The FRC offers discounts for settlement of a case, depending on the stage at which the matter is settled. For example if a case is settled prior to a Formal Complaint being served, there will be a reduction of between 20% and 35% in relation to any fine imposed. Early settlement may also help to limit any costs award, therefore there can be significant financial advantages in engaging in settlement negotiations.
Any settlement agreement will be published as soon as practicable unless this would, in the opinion of the Conduct Committee, not be in the public interest.
Can an interim order be imposed?
Yes, the Executive Counsel can make an application for an interim order to the Conduct Committee at any stage between making a decision to investigate and the making of a decision by the Disciplinary Tribunal. The Conduct Committee will serve a notice of the application on the Member or Member Firm and a Disciplinary Tribunal will be appointed to hear the application.
What is a Proposed Formal Complaint?
Once the FRC has completed its investigation, if the Executive Counsel considers that there is a realistic prospect of an adverse finding and a hearing is in the public interest, a ‘Proposed Formal Complaint' will be served. This will set out the charges that the FRC intends to bring against you, including a summary of the evidence obtained in support of each charge. You will not normally be provided with the documents obtained during the investigation.
You will have 8 weeks to make any representations based on the Proposed Formal Complaint. The Executive Counsel will review the representations and then decide whether or not to proceed with delivering the Formal Complaint.
What happens once I have been served with a Formal Complaint?
The Formal Complaint will set out the charges that will be considered by the Disciplinary Tribunal. This may differ from the Proposed Formal Complaint as the Executive Counsel may have withdrawn or amended the charges based on your representations or any settlement negotiations.
The matter will then proceed to a hearing, however you can continue to engage in settlement negotiations during this period. Prior to the hearing you will be able to serve any evidence you wish to rely upon at the hearing.
What are the potential outcomes of an FRC Disciplinary Tribunal hearing?
The Disciplinary Tribunal will either dismiss the Formal Complaint or make an adverse finding in respect of part or all of the alleged misconduct. Where an adverse finding has been made against a Member or a Member Firm, a Disciplinary Tribunal may impose a sanction.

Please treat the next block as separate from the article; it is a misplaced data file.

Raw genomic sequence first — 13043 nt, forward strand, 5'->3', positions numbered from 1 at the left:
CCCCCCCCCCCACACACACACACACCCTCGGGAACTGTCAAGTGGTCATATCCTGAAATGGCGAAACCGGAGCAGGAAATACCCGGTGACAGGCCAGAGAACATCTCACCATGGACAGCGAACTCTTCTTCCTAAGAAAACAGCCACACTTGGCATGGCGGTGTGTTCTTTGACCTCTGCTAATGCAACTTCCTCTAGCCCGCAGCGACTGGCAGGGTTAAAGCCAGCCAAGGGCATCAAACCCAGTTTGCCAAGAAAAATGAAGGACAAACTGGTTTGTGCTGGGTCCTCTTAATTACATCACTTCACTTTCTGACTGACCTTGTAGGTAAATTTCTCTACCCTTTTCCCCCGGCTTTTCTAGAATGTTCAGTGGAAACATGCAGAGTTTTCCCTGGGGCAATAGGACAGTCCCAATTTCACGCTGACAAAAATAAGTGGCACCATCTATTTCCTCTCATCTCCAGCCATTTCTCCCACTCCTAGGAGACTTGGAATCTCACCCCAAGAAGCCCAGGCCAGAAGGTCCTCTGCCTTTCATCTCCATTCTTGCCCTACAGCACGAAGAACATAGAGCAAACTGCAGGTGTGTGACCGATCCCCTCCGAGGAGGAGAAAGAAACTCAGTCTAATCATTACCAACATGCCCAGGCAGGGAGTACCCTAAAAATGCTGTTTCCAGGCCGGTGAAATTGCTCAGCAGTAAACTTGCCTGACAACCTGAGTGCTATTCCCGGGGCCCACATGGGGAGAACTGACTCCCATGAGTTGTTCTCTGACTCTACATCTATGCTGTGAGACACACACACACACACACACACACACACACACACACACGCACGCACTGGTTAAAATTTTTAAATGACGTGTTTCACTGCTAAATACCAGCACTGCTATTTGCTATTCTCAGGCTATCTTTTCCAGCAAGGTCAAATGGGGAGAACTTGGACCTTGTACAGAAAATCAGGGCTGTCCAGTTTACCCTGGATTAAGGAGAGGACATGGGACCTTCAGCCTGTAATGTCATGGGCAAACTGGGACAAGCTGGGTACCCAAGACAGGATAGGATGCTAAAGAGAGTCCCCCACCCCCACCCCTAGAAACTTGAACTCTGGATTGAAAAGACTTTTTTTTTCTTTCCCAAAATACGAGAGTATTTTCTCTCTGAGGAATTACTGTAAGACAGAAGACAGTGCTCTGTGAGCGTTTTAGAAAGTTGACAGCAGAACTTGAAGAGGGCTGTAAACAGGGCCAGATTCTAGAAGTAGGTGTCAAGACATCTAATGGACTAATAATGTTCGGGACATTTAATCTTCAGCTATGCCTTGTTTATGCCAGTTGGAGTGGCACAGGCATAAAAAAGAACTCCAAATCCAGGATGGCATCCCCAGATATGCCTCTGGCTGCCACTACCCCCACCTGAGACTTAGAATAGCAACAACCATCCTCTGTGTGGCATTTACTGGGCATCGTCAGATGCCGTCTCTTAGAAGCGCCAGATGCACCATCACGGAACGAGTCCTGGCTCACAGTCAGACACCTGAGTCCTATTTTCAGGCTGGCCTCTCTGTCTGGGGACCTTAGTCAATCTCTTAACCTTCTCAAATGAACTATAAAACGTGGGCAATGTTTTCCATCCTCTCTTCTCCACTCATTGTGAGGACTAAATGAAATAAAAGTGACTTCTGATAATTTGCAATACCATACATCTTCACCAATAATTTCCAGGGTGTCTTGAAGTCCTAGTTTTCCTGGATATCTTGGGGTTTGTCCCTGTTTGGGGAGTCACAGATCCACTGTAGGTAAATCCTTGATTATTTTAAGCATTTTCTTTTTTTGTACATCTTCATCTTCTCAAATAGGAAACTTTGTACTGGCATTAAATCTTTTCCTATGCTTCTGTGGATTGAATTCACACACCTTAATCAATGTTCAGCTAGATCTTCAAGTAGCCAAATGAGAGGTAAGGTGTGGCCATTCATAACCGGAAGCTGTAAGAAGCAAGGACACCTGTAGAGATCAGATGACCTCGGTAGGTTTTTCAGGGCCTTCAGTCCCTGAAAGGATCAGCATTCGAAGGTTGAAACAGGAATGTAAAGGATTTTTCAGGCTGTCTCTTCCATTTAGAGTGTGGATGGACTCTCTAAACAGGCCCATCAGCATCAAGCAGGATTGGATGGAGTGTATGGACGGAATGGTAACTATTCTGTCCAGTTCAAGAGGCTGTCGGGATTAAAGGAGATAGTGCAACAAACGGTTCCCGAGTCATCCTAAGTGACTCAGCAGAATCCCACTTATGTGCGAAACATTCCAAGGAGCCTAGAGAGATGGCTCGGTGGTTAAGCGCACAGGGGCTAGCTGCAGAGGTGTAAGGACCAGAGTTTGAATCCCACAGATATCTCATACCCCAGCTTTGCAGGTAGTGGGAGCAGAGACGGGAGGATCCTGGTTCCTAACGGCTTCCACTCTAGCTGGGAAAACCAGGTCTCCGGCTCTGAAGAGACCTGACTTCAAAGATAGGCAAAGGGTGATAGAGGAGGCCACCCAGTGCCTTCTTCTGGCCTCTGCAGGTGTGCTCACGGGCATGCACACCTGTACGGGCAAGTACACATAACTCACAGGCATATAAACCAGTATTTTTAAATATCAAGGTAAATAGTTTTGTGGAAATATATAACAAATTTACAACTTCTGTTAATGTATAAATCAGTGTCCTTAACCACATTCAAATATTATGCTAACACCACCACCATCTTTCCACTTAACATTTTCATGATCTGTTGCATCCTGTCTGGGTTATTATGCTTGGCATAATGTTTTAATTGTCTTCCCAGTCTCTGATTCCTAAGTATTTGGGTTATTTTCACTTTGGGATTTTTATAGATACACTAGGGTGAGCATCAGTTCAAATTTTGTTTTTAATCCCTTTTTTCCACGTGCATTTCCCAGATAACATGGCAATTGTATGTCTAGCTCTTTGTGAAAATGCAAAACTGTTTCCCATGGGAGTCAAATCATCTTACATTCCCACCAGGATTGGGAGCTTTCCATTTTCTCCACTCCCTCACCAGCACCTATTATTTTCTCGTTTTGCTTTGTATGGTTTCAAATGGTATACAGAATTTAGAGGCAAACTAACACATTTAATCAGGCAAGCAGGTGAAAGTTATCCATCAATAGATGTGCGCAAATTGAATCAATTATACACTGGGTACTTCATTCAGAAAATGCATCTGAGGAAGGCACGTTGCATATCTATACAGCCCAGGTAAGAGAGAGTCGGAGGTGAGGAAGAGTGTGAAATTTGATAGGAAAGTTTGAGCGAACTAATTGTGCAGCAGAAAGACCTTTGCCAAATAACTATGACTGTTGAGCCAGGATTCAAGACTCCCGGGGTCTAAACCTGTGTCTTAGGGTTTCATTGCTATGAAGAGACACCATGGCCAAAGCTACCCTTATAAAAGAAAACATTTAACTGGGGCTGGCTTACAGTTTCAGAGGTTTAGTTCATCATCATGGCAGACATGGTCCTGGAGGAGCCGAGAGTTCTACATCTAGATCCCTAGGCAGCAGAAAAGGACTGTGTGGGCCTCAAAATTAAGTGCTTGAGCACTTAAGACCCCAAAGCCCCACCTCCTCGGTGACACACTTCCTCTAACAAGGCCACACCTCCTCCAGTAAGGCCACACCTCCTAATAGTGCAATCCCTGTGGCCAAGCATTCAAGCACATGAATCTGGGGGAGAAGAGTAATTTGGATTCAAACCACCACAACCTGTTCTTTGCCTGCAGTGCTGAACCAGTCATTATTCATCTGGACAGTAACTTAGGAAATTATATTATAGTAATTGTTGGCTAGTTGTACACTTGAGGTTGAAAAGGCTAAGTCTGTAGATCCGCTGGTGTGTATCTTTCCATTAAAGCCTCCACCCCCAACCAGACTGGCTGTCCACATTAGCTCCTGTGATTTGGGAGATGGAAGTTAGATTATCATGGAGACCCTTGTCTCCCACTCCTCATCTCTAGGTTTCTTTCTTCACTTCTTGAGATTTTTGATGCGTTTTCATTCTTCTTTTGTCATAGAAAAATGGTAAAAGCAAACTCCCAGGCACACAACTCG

For Members and Member Firms the following sanctions may be imposed:
- severe reprimand;
- fine of an amount specified by the Tribunal;
- waiver or repayment of client fees;
- order that a Member/Member Firm is not eligible for a practising certificate/registration/authorisation/licence for a specified period of time;
- order that a Member/Member Firm’s practising certificate/ registration/ authorisation/ licence be withdrawn or that it not be reinstated for a specified period of time.
Exclusion as a member for a recommended period of time is a further sanction which is only applicable to members, not member firms.
Fines are of an unlimited amount and can be significant. For example, in the recent proceedings in relation to the audit of Connaught plc, PwC was fined £5 million and the Audit Engagement Partner was fined £150,000. The Tribunal has complete discretion in respect of the amount of the fine, although the financial resources of the member/ member firm will be taken in to account when considering the appropriate level of the fine.
In the event of non-payment in full (including any interest) the Tribunal can order that a Member or Member Firm be excluded or be ineligible to practise for a prescribed period of time.
The Tribunal can also decide not to impose a sanction or may simply order the payment of costs if it considers this to be appropriate in all the circumstances.
What is a costs award?
In addition to any financial penalty imposed, the FRC can seek a contribution to the costs of its investigation. Costs awards in FRC cases can be significant; recent awards have been over £1 million where the matter has been determined by a Disciplinary Tribunal. It may therefore be in your interests to settle early before the costs escalate.
If the Tribunal dismisses the Formal Complaint, then it is open to you to ask for a costs award to be made in your favour. However, this is limited to legal costs reasonably incurred subsequent to the Formal Complaint being served. Such an order is rare given that the Tribunal’s discretion is restricted to circumstances where the Tribunal finds that no reasonable person would have pursued all or a substantial part of the Formal Complaint. The Tribunal will also consider if the order is necessary given the FRC’s public interest responsibility to investigate complaints.
Can I appeal the decision?
Yes, it is possible to appeal a decision of the Disciplinary Tribunal and, if permitted, have the Appeal Tribunal re-hear any of the witnesses and/or hear fresh evidence.
Are decisions made public?
Disciplinary Tribunals and Appeal Tribunals normally sit in public and will publish their decisions and reports unless this would not, in the opinion of the Conduct Committee, be in the public interest.